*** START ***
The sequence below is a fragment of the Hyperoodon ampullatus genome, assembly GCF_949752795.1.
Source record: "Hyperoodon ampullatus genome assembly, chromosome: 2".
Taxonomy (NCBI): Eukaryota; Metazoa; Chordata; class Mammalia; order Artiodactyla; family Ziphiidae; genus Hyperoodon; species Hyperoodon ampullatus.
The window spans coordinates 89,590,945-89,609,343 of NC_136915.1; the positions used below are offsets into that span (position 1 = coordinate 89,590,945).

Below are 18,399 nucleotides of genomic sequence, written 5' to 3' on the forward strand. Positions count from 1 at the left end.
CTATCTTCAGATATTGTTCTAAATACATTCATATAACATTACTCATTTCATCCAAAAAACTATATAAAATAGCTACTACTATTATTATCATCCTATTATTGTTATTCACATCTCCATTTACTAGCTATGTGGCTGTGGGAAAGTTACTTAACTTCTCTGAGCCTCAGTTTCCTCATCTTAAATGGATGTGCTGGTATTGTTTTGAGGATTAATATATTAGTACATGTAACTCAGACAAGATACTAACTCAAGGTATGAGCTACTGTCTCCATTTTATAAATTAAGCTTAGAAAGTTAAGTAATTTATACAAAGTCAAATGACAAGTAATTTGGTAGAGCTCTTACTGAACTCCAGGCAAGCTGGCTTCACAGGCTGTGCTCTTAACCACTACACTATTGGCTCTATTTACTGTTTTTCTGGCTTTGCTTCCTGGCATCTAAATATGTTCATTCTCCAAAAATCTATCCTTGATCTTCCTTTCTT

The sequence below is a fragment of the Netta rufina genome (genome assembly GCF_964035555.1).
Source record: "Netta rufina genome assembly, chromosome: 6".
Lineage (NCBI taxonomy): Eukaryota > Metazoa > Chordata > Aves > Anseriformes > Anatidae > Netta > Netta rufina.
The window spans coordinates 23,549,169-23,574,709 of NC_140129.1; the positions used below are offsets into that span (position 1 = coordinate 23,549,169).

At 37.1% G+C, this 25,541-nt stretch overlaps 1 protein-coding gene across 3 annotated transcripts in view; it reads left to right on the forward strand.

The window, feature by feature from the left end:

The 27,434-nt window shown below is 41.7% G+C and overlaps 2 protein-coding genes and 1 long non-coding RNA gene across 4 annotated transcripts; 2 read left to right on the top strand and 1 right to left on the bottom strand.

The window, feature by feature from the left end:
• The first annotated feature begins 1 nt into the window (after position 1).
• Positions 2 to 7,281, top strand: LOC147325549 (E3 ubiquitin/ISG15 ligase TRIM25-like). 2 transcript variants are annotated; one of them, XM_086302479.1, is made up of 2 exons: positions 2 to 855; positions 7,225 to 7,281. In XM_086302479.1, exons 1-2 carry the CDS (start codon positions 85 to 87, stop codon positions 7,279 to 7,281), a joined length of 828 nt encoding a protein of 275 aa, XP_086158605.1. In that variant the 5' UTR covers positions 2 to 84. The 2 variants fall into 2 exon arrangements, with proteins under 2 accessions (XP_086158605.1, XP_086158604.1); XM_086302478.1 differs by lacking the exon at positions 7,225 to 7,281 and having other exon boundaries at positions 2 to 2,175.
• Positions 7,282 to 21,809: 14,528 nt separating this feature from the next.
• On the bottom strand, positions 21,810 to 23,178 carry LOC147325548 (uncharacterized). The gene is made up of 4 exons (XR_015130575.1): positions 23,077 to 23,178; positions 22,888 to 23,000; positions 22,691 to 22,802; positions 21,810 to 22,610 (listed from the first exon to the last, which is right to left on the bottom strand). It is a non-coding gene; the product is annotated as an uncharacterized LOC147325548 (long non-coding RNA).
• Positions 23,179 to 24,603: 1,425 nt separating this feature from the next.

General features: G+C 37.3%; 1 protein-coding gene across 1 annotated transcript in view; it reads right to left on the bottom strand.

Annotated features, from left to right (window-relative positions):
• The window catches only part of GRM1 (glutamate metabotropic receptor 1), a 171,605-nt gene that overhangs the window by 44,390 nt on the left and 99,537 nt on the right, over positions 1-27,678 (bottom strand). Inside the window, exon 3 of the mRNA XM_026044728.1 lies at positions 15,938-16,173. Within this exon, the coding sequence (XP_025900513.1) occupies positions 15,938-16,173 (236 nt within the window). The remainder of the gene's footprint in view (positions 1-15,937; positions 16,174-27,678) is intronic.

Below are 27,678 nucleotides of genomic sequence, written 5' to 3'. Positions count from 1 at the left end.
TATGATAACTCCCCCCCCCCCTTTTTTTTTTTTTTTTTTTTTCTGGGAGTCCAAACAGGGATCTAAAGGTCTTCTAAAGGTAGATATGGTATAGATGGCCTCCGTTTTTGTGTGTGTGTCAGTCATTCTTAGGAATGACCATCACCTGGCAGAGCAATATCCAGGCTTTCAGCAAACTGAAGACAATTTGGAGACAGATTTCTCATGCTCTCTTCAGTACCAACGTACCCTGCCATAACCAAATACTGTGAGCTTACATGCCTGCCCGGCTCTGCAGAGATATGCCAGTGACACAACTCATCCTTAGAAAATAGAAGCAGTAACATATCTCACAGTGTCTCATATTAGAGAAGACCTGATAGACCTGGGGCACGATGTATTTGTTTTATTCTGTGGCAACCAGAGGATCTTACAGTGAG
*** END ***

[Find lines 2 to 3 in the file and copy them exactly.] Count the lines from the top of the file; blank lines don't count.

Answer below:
Source record: "Hyperoodon ampullatus genome assembly, chromosome: 2".
Taxonomy (NCBI): Eukaryota; Metazoa; Chordata; class Mammalia; order Artiodactyla; family Ziphiidae; genus Hyperoodon; species Hyperoodon ampullatus.